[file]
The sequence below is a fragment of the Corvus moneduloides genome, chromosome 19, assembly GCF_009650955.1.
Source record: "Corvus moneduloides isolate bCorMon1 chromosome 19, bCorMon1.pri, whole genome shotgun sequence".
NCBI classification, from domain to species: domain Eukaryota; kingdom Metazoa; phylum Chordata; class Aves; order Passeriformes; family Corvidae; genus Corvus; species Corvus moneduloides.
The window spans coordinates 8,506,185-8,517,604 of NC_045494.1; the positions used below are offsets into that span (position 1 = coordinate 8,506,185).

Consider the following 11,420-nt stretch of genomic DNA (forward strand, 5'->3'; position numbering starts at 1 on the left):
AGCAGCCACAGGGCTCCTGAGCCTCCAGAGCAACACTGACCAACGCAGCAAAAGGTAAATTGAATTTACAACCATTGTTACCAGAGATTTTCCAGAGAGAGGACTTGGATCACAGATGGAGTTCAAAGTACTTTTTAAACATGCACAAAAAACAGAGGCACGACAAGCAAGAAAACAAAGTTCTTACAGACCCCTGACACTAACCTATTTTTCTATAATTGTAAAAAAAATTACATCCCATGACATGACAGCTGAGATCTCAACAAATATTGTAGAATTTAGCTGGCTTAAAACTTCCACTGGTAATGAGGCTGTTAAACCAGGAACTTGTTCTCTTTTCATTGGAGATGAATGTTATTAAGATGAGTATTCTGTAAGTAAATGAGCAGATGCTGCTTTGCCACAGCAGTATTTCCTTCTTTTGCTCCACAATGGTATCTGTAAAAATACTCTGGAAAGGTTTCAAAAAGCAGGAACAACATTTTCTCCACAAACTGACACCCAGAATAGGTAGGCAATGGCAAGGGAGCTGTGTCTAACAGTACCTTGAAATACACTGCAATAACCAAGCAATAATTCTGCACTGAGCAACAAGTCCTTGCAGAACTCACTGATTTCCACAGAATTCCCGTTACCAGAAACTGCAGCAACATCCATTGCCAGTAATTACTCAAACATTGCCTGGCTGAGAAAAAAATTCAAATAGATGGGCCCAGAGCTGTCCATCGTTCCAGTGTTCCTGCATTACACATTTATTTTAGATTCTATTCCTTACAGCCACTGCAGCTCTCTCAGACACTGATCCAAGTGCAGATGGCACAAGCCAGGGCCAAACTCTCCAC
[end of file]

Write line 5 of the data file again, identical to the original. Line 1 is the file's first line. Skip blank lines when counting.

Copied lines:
Consider the following 11,420-nt stretch of genomic DNA (forward strand, 5'->3'; position numbering starts at 1 on the left):